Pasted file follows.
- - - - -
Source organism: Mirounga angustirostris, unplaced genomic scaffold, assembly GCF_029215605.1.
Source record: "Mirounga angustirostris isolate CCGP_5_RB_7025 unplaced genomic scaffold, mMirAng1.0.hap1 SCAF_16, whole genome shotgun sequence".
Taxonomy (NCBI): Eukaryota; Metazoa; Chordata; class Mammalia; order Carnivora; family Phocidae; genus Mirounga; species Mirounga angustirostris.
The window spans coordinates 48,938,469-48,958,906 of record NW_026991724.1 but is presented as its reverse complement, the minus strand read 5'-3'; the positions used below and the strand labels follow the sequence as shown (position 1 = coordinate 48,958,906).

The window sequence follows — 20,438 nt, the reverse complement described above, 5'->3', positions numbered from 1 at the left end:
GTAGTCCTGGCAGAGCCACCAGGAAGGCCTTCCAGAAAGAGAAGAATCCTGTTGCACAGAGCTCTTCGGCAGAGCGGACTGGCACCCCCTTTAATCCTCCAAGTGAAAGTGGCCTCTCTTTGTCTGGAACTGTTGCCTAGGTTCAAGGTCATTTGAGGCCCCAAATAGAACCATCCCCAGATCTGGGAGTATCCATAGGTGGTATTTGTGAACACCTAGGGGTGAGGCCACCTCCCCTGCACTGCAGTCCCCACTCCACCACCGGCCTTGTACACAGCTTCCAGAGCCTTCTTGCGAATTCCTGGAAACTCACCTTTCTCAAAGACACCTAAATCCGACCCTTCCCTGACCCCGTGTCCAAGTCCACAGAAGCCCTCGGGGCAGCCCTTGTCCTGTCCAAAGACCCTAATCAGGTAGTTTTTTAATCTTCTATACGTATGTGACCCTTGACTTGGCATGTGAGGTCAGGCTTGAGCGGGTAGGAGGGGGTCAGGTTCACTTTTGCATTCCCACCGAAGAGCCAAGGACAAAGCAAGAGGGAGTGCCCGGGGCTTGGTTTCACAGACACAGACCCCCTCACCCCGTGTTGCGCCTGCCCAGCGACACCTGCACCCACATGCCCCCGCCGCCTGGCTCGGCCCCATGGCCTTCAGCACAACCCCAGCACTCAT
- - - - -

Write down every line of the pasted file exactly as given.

Source organism: Mirounga angustirostris, unplaced genomic scaffold, assembly GCF_029215605.1.
Source record: "Mirounga angustirostris isolate CCGP_5_RB_7025 unplaced genomic scaffold, mMirAng1.0.hap1 SCAF_16, whole genome shotgun sequence".
Taxonomy (NCBI): Eukaryota; Metazoa; Chordata; class Mammalia; order Carnivora; family Phocidae; genus Mirounga; species Mirounga angustirostris.
The window spans coordinates 48,938,469-48,958,906 of record NW_026991724.1 but is presented as its reverse complement, the minus strand read 5'-3'; the positions used below and the strand labels follow the sequence as shown (position 1 = coordinate 48,958,906).

The window sequence follows — 20,438 nt, the reverse complement described above, 5'->3', positions numbered from 1 at the left end:
GTAGTCCTGGCAGAGCCACCAGGAAGGCCTTCCAGAAAGAGAAGAATCCTGTTGCACAGAGCTCTTCGGCAGAGCGGACTGGCACCCCCTTTAATCCTCCAAGTGAAAGTGGCCTCTCTTTGTCTGGAACTGTTGCCTAGGTTCAAGGTCATTTGAGGCCCCAAATAGAACCATCCCCAGATCTGGGAGTATCCATAGGTGGTATTTGTGAACACCTAGGGGTGAGGCCACCTCCCCTGCACTGCAGTCCCCACTCCACCACCGGCCTTGTACACAGCTTCCAGAGCCTTCTTGCGAATTCCTGGAAACTCACCTTTCTCAAAGACACCTAAATCCGACCCTTCCCTGACCCCGTGTCCAAGTCCACAGAAGCCCTCGGGGCAGCCCTTGTCCTGTCCAAAGACCCTAATCAGGTAGTTTTTTAATCTTCTATACGTATGTGACCCTTGACTTGGCATGTGAGGTCAGGCTTGAGCGGGTAGGAGGGGGTCAGGTTCACTTTTGCATTCCCACCGAAGAGCCAAGGACAAAGCAAGAGGGAGTGCCCGGGGCTTGGTTTCACAGACACAGACCCCCTCACCCCGTGTTGCGCCTGCCCAGCGACACCTGCACCCACATGCCCCCGCCGCCTGGCTCGGCCCCATGGCCTTCAGCACAACCCCAGCACTCAT